The issue is, Black Hat SEO gurus see a way to get artificial rankings by hiding keywords in animations and ruin it for everybody. Then Google has to demote sites that use this technique for search ranking.

    I can’t predict the future, but I do know that plain ol text on the page will have more value for search than animated solutions (at least for now and in the near future).

  • In addition to all the issues you’ve raised (which are pretty much deal-breakers in & of themselves), there’s also the problem that most Flash sites make it impossible for a visitor to link directly to any deep content.

    “Go to the home page, skip past the intro, click on the 4th link down on the right hand side, then click on the big photo on the middle of the page…” Yea, probably not. So in addition to not getting much search engine traffic, it probably won’t get any referral traffic or social media mentions either. Not to mention a user can’t bookmark a page to get back to later.

    Given all the massive search and usability problems Flash sites create, it’s beyond me why anybody’s still building/paying for them.


  • Right on! I like movies in the cinemas, not on a website when I want some information. 

    Just deleted 2 Flash panels (great looking ones, I might add!) from my Home page – I hope 

  • I blame graphic designers who have no concept of development and want a web page to act like a video presentation of a magazine page.

  • Michael Currey

    Thank you so much for writing this… We have a competitor who tells everyone he meets that the WIX sites he build for their businesses are “all they really need”. I’m going to try and get everyone to read this!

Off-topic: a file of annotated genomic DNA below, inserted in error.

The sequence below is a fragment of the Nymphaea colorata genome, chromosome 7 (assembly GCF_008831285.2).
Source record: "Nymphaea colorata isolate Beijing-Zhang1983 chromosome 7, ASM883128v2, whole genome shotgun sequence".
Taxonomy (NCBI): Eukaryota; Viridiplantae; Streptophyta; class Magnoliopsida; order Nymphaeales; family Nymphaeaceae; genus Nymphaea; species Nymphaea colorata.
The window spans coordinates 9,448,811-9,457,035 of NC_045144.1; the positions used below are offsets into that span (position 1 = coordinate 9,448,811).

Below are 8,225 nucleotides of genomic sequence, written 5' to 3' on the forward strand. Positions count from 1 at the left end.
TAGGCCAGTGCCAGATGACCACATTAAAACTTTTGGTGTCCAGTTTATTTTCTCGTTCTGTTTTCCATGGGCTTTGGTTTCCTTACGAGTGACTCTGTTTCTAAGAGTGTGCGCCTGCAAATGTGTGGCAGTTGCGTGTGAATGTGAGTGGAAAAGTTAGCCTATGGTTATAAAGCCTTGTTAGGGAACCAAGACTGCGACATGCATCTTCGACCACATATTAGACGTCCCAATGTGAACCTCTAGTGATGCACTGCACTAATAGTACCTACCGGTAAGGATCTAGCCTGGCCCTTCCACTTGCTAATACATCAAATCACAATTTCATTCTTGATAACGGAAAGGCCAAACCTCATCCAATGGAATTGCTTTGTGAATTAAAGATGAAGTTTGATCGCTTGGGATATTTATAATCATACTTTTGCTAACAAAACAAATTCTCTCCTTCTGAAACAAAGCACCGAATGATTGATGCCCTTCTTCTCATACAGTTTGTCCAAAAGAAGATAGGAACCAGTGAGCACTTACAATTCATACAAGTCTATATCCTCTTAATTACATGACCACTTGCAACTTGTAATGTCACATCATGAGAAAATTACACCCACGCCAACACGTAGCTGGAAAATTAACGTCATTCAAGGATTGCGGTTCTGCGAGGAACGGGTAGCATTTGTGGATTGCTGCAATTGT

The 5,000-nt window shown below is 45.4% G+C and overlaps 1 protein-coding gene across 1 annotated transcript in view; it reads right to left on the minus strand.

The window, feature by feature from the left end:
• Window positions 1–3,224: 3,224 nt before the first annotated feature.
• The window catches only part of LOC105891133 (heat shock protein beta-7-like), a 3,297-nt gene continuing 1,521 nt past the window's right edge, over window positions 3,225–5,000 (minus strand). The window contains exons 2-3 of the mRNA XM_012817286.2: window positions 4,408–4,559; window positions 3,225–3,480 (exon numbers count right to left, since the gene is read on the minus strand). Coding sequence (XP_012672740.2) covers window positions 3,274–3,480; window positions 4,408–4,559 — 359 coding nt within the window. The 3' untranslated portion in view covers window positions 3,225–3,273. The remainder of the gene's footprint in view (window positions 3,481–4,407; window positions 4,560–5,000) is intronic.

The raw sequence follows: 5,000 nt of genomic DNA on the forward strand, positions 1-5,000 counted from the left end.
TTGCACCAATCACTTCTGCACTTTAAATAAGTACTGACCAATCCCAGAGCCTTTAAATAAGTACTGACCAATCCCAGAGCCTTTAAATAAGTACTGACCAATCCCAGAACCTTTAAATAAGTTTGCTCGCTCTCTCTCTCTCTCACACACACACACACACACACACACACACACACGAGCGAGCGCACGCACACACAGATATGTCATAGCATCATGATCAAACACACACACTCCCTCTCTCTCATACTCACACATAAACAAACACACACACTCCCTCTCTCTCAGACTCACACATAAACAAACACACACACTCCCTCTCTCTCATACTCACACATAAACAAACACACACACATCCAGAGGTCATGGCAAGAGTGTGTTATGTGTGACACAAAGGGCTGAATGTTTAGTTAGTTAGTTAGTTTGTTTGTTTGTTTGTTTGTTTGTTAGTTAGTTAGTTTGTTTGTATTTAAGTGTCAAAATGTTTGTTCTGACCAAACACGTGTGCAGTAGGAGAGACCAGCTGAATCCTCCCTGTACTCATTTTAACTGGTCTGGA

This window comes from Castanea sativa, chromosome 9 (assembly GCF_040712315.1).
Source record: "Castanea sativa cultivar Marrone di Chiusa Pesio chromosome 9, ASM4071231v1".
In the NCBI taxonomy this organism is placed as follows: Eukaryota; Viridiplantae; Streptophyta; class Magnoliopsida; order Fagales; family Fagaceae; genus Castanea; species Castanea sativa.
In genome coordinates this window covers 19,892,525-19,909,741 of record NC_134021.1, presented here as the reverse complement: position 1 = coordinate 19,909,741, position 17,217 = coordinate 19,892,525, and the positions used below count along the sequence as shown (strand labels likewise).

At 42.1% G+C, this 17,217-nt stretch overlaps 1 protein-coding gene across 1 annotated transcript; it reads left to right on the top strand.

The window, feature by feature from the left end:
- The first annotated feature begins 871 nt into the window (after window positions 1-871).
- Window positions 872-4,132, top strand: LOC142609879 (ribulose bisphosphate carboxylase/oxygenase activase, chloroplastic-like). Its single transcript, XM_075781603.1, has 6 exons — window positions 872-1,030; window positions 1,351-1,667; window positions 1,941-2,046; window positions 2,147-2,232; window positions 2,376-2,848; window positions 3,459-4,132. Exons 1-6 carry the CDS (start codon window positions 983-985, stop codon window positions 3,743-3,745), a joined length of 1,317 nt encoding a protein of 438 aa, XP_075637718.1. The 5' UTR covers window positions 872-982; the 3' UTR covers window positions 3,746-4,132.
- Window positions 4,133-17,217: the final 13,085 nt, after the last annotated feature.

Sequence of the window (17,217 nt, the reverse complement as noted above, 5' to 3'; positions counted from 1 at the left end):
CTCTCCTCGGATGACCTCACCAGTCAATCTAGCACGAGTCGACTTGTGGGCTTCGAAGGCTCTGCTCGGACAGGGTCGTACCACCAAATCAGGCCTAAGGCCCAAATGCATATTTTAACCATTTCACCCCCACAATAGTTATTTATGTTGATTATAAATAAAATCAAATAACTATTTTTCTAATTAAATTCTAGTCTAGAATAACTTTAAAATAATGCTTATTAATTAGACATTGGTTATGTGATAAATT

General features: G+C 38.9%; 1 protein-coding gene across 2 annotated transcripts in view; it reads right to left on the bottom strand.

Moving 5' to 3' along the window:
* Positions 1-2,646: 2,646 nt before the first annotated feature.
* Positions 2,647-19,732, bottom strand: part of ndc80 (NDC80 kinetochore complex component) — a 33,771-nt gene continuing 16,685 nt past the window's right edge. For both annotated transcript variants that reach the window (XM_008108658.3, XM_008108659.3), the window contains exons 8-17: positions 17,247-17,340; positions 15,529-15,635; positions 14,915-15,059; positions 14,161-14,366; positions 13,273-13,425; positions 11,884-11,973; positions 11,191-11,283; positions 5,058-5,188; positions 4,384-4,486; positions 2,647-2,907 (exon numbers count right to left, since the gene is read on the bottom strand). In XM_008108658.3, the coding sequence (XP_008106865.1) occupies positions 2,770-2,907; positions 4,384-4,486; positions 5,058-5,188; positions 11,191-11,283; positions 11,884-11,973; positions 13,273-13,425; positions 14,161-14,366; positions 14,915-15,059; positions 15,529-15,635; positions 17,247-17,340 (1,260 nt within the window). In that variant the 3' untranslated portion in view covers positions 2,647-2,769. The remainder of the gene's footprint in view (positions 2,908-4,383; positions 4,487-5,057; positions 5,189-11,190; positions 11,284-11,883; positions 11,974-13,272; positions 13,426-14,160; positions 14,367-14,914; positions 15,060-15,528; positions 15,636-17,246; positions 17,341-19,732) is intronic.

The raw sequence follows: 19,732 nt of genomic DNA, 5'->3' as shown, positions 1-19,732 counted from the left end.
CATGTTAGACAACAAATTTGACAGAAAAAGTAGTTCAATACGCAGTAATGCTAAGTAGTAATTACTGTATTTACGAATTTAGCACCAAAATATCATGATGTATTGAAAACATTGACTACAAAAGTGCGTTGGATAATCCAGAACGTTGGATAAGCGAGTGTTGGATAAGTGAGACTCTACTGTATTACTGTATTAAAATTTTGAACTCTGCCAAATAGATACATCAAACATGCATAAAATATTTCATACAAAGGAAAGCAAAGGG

• Ha. Thanks Michael!

  • Alayna Rani

    if you use swf object to embed your flash sites then they are completely search engine optimised and viewable on ipads/mobiles – perhaps you didn’t realise this when the article was written?
    also statistics provided by adobe state that flash websites, when optimised properly load much faster than a regular website, or just as fast. ie faster than using google fonts, or webkit, html5 etc.
    The reason why some people know that flash will make a resurgence and is a great product is because Flash offers the exact same viewing experience on every single browser (PC) and for mobiles a simple text site (or html5) site can be displayed. Really, who wants to see html5 or flash animations on a tiny little screen anyway (that is definitely where animations are over the top and a distraction).
    You don’t get the same kind of beautiful design options when coding with html5 as the site will look different on every browser – as it is not an embedded SWF file.
    Flash’s capabilities are still light years ahead of html5, so why people choose to go backwards in time is beyond me.